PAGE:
NCPA - National Center for Policy Analysis


September 22, 2005

Some would use Hurricane Katrina, and the great expense of recovery efforts, as justification for letting the President's tax cuts expire. But while the fiscal impact of Katrina on federal spending is already setting records, national emergencies are the worst time to increase taxes, says the Heritage Foundation.

Indeed, if federal taxes are unexpectedly increased, the business climate and labor markets will be even more battered than they are now, says Heritage.

  • In contrast, making the President's tax cuts permanent now would create 430,000 additional jobs in 2006 alone and an average of 624,000 jobs per year over the next decade.
  • In local terms, making the tax cuts permanent would annually create 5,300 additional jobs in Mississippi and 9,100 additional jobs in Louisiana - about one-third of those in New Orleans.

Heritage projected that the passage of the Jobs and Growth Tax Relief Reconciliation Act (JGTRRA) of 2003 would create millions of additional jobs above and beyond what the economy would generate normally. These projections were driven by the strong expansionary components of the bill.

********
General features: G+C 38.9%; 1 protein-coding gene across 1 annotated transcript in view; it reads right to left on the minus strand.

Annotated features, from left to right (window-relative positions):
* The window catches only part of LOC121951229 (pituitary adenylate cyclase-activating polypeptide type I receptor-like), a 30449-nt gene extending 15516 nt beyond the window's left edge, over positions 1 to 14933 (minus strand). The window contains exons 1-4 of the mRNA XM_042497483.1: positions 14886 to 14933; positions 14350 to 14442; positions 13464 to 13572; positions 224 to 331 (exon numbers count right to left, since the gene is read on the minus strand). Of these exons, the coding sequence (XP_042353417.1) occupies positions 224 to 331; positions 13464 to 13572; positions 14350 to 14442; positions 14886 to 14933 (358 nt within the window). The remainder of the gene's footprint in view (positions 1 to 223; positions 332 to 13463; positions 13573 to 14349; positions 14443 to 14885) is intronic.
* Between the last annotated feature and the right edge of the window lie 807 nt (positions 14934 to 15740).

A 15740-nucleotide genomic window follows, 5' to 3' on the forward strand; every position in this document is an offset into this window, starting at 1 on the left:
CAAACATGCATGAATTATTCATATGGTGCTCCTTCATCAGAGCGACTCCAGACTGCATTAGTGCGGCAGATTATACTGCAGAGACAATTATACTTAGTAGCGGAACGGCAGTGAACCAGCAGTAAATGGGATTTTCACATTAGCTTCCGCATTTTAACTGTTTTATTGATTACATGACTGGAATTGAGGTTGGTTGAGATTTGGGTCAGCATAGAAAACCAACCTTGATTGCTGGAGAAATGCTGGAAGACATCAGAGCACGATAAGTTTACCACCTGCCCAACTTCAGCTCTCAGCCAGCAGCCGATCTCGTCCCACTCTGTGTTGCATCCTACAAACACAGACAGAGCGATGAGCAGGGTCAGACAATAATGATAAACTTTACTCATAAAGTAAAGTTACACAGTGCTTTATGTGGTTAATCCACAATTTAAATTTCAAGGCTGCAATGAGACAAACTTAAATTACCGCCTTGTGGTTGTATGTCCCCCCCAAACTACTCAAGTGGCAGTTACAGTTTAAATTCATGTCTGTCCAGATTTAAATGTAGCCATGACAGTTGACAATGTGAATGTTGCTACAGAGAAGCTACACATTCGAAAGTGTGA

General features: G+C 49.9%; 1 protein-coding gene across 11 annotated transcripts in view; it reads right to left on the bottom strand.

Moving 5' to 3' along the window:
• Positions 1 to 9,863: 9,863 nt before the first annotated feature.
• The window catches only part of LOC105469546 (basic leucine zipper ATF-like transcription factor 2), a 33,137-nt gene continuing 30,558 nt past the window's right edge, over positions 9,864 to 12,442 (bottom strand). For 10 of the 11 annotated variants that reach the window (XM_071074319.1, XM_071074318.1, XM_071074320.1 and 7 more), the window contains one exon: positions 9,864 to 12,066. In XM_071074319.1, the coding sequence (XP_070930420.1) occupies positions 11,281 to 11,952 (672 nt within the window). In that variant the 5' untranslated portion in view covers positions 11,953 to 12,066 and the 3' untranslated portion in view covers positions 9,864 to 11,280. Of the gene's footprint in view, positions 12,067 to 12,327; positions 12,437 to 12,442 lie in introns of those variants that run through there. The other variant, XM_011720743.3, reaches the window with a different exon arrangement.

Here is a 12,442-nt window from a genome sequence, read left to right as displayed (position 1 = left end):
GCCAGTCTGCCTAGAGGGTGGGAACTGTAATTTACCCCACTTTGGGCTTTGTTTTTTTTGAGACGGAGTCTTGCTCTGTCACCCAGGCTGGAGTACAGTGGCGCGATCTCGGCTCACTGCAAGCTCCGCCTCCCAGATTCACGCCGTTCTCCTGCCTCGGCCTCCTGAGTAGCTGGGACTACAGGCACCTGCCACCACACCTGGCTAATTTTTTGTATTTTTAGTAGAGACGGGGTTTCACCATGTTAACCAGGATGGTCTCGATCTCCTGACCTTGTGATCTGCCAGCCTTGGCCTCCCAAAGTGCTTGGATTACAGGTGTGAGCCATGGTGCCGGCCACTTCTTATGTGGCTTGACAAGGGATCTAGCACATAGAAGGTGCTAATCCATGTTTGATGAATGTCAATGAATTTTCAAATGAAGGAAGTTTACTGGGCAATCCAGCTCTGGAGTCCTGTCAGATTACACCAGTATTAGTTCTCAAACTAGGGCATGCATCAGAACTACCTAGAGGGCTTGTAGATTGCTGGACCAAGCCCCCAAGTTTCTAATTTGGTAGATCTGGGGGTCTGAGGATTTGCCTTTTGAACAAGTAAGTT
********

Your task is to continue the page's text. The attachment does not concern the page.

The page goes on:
JGTRRA accelerated the phase-in of incentives to work and invest from the President's 2001 tax cuts, while also providing major new incentives:

  • The top marginal tax rate was reduced from 39.6 percent to 35 percent, and a 10-percent bracket was introduced.
  • The tax rate, on long-term capital gains and dividends was lowered to 15 percent; equally important, JGTRRA allowed businesses to more quickly deduct the expenses of their investments in machinery, computers, and software.
  • The child tax credit was increased from $500 to $1,000 per child.

To pay for Katrina recovery efforts, Congress should prioritize spending programs and make cuts instead of raising taxes, which would only further damage the Gulf Coast and national economy, says Heritage.

Source: Rea S. Hederman Jr., Tim Kane and Scott Moody, "Repealing Tax Cuts to Pay For Katrina Recovery Would Cost the Gulf Coast, and the Nation, Jobs," Heritage Foundation, WebMemo #849, September 19, 2005.


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